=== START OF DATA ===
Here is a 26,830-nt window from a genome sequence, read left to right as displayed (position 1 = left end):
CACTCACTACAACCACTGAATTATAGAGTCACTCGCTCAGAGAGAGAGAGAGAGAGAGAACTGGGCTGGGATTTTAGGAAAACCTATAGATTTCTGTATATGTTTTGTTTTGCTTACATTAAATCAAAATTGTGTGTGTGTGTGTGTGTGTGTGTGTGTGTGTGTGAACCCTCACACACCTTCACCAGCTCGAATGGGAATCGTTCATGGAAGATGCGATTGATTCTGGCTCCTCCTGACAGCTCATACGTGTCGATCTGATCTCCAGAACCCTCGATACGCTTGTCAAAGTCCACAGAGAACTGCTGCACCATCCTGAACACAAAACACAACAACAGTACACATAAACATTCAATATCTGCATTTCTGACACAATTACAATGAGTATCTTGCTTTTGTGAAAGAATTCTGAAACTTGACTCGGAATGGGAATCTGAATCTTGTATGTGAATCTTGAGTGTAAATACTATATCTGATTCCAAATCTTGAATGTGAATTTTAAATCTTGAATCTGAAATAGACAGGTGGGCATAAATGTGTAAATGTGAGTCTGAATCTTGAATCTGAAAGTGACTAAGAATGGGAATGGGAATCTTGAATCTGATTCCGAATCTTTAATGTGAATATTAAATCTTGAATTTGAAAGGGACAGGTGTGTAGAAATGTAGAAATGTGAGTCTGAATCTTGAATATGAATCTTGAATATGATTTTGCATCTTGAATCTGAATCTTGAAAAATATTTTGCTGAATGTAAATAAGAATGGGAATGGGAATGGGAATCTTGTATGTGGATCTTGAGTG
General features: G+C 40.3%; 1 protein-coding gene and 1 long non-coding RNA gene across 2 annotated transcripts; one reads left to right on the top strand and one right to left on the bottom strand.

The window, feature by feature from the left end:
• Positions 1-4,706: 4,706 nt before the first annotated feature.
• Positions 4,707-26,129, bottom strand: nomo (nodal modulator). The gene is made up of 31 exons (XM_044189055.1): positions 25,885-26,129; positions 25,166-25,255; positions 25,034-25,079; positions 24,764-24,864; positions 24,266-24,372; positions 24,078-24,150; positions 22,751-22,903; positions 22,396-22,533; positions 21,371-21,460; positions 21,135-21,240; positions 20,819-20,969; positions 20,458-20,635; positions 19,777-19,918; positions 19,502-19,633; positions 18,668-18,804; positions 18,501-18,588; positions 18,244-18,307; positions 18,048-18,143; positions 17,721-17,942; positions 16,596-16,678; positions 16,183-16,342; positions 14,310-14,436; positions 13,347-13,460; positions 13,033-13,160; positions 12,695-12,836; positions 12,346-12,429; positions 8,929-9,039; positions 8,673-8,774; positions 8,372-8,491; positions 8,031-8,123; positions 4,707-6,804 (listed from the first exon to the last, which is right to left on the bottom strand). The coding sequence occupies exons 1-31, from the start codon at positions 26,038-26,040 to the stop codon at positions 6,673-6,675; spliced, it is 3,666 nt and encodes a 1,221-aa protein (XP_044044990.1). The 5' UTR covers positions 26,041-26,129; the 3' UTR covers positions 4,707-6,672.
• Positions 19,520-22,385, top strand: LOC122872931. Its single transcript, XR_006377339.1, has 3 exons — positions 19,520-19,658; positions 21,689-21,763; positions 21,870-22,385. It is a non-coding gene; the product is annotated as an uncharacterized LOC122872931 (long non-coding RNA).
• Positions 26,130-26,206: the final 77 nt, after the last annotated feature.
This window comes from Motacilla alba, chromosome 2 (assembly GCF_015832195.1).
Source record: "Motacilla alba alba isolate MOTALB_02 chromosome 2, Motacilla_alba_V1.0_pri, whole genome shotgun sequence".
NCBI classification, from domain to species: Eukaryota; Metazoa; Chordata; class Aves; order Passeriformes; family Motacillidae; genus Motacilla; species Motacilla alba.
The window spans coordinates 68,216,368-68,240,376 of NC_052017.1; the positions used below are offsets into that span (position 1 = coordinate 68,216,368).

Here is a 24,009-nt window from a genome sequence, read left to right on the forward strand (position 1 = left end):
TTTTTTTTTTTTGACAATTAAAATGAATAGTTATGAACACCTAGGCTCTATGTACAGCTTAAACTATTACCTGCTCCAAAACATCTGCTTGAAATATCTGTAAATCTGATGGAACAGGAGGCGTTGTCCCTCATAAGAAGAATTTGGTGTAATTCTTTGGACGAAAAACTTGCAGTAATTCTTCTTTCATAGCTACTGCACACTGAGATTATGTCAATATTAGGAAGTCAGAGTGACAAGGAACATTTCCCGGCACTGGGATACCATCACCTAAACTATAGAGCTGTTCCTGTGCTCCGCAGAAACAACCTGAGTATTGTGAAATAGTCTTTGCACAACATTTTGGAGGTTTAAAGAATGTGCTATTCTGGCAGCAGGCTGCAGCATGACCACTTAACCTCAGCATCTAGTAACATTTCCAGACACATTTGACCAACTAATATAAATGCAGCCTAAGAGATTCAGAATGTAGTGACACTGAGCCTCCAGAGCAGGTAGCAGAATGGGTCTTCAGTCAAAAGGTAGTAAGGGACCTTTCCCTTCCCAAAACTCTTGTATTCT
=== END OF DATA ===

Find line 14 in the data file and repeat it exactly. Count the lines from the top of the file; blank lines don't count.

TTTTTTTTTTTTGACAATTAAAATGAATAGTTATGAACACCTAGGCTCTATGTACAGCTTAAACTATTACCTGCTCCAAAACATCTGCTTGAAATATCTGTAAATCTGATGGAACAGGAGGCGTTGTCCCTCATAAGAAGAATTTGGTGTAATTCTTTGGACGAAAAACTTGCAGTAATTCTTCTTTCATAGCTACTGCACACTGAGATTATGTCAATATTAGGAAGTCAGAGTGACAAGGAACATTTCCCGGCACTGGGATACCATCACCTAAACTATAGAGCTGTTCCTGTGCTCCGCAGAAACAACCTGAGTATTGTGAAATAGTCTTTGCACAACATTTTGGAGGTTTAAAGAATGTGCTATTCTGGCAGCAGGCTGCAGCATGACCACTTAACCTCAGCATCTAGTAACATTTCCAGACACATTTGACCAACTAATATAAATGCAGCCTAAGAGATTCAGAATGTAGTGACACTGAGCCTCCAGAGCAGGTAGCAGAATGGGTCTTCAGTCAAAAGGTAGTAAGGGACCTTTCCCTTCCCAAAACTCTTGTATTCT